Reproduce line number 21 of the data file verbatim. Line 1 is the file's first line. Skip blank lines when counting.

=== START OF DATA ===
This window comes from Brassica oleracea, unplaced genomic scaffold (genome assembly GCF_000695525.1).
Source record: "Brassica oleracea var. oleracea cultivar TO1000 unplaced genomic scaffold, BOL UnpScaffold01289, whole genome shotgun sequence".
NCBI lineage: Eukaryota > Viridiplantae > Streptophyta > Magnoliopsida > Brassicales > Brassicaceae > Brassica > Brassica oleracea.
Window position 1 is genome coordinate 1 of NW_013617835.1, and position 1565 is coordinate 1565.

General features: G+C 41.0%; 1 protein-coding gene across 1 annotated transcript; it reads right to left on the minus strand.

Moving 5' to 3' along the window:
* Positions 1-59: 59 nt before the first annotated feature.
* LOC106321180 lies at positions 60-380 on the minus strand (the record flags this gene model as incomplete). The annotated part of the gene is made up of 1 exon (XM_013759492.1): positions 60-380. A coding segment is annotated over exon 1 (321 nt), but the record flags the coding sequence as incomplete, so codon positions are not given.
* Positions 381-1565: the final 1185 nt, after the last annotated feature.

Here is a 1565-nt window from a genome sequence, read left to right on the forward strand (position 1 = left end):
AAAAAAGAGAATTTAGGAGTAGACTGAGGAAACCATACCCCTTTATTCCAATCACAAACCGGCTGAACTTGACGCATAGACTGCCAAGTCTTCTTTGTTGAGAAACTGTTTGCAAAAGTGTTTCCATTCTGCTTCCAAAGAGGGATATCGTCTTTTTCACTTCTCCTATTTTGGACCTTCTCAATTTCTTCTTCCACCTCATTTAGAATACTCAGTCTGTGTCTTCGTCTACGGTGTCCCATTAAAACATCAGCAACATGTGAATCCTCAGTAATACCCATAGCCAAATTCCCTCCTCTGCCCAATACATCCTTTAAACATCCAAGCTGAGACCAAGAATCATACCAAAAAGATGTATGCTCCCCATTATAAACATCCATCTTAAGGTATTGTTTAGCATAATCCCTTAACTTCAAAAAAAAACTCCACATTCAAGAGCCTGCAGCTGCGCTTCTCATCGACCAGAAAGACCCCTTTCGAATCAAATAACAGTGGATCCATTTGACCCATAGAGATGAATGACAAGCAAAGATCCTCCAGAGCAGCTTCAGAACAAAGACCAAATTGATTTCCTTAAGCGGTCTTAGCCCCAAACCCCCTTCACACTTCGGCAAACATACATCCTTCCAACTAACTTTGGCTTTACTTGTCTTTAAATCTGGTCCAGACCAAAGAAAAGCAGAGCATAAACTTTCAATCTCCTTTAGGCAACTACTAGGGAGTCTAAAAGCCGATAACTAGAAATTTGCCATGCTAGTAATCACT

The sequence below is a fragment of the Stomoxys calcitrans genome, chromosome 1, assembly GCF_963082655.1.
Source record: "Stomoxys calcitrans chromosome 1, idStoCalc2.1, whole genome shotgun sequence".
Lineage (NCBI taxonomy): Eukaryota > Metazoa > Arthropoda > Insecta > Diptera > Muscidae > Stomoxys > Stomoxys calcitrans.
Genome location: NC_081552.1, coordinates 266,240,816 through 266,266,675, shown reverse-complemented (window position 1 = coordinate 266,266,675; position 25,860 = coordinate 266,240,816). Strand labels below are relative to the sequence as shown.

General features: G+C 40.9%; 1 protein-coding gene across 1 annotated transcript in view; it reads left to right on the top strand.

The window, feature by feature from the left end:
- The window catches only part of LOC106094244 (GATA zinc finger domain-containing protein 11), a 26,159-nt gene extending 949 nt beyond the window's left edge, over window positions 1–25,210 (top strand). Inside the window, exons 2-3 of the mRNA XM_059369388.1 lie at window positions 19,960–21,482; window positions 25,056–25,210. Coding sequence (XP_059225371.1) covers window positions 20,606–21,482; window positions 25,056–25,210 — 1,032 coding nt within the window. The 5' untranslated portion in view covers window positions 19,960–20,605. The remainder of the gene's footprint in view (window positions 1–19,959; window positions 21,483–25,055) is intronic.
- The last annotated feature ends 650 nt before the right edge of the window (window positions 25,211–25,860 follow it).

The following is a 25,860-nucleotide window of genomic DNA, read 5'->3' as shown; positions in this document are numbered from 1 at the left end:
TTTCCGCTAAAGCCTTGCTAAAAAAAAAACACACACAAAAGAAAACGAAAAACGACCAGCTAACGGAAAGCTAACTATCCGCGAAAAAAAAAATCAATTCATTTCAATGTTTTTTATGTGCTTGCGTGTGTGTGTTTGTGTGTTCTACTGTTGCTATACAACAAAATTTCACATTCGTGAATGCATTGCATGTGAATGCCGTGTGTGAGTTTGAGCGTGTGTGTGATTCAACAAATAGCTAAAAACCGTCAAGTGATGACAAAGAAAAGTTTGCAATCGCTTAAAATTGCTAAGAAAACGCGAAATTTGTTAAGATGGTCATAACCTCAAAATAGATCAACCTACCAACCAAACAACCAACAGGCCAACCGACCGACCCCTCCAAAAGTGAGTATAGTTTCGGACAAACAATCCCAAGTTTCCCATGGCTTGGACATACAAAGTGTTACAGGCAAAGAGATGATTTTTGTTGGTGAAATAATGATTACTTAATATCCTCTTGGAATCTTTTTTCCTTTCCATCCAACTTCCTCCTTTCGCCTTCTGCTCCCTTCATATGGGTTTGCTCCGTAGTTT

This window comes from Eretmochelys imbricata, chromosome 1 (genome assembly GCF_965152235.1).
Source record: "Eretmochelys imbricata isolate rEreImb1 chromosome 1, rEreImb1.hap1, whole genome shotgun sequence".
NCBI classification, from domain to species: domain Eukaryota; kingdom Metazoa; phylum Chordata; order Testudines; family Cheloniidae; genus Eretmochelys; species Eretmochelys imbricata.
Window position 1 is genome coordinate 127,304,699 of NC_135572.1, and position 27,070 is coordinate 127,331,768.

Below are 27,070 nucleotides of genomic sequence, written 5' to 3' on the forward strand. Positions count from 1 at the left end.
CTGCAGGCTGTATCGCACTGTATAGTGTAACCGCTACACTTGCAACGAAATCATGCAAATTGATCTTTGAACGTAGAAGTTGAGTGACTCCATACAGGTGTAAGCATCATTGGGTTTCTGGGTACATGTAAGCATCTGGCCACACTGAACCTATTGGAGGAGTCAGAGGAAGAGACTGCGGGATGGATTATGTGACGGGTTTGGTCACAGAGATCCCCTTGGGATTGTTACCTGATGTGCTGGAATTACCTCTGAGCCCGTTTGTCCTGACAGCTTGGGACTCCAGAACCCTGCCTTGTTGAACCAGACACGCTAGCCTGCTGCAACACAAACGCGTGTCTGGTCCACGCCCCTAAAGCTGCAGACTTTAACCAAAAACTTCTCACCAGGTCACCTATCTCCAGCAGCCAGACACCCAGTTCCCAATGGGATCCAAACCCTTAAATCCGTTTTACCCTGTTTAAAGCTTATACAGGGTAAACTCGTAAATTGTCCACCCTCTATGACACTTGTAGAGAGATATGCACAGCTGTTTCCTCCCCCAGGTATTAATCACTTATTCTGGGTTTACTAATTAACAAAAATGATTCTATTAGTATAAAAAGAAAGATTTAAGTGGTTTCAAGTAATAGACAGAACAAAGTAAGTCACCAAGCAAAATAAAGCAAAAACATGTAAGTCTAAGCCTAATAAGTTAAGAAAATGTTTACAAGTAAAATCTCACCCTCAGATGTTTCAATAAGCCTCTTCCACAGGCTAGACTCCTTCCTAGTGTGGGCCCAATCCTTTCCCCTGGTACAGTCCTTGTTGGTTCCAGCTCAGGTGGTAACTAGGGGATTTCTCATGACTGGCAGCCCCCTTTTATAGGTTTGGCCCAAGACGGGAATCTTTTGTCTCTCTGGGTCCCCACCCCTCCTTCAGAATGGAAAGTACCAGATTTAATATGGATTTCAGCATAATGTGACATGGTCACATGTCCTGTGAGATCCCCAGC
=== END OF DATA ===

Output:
TTTCCGCTAAAGCCTTGCTAAAAAAAAAACACACACAAAAGAAAACGAAAAACGACCAGCTAACGGAAAGCTAACTATCCGCGAAAAAAAAAATCAATTCATTTCAATGTTTTTTATGTGCTTGCGTGTGTGTGTTTGTGTGTTCTACTGTTGCTATACAACAAAATTTCACATTCGTGAATGCATTGCATGTGAATGCCGTGTGTGAGTTTGAGCGTGTGTGTGATTCAACAAATAGCTAAAAACCGTCAAGTGATGACAAAGAAAAGTTTGCAATCGCTTAAAATTGCTAAGAAAACGCGAAATTTGTTAAGATGGTCATAACCTCAAAATAGATCAACCTACCAACCAAACAACCAACAGGCCAACCGACCGACCCCTCCAAAAGTGAGTATAGTTTCGGACAAACAATCCCAAGTTTCCCATGGCTTGGACATACAAAGTGTTACAGGCAAAGAGATGATTTTTGTTGGTGAAATAATGATTACTTAATATCCTCTTGGAATCTTTTTTCCTTTCCATCCAACTTCCTCCTTTCGCCTTCTGCTCCCTTCATATGGGTTTGCTCCGTAGTTT